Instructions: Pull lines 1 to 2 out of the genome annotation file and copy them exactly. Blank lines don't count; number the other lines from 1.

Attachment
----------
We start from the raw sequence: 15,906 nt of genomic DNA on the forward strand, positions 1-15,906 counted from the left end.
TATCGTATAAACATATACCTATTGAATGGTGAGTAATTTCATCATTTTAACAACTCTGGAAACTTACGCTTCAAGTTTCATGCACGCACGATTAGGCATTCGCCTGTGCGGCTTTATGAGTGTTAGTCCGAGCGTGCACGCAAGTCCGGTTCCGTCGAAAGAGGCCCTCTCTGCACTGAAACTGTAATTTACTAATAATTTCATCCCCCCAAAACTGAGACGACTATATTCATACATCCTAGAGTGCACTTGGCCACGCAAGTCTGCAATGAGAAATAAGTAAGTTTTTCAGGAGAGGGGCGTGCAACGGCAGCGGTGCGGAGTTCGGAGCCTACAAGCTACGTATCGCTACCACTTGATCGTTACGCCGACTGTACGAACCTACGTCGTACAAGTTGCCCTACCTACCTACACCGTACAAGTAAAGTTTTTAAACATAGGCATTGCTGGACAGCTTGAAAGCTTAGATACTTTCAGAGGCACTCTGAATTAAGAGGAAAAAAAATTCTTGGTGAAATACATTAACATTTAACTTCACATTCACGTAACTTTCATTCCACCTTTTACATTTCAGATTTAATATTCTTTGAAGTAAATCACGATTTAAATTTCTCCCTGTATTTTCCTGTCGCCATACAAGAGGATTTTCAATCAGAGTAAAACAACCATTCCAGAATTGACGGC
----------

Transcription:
We start from the raw sequence: 15,906 nt of genomic DNA on the forward strand, positions 1-15,906 counted from the left end.
TATCGTATAAACATATACCTATTGAATGGTGAGTAATTTCATCATTTTAACAACTCTGGAAACTTACGCTTCAAGTTTCATGCACGCACGATTAGGCATTCGCCTGTGCGGCTTTATGAGTGTTAGTCCGAGCGTGCACGCAAGTCCGGTTCCGTCGAAAGAGGCCCTCTCTGCACTGAAACTGTAATTTACTAATAATTTCATCCCCCCAAAACTGAGACGACTATATTCATACATCCTAGAGTGCACTTGGCCACGCAAGTCTGCAATGAGAAATAAGTAAGTTTTTCAGGAGAGGGGCGTGCAACGGCAGCGGTGCGGAGTTCGGAGCCTACAAGCTACGTATCGCTACCACTTGATCGTTACGCCGACTGTACGAACCTACGTCGTACAAGTTGCCCTACCTACCTACACCGTACAAGTAAAGTTTTTAAACATAGGCATTGCTGGACAGCTTGAAAGCTTAGATACTTTCAGAGGCACTCTGAATTAAGAGGAAAAAAAATTCTTGGTGAAATACATTAACATTTAACTTCACATTCACGTAACTTTCATTCCACCTTTTACATTTCAGATTTAATATTCTTTGAAGTAAATCACGATTTAAATTTCTCCCTGTATTTTCCTGTCGCCATACAAGAGGATTTTCAATCAGAGTAAAACAACCATTCCAGAATTGACGGC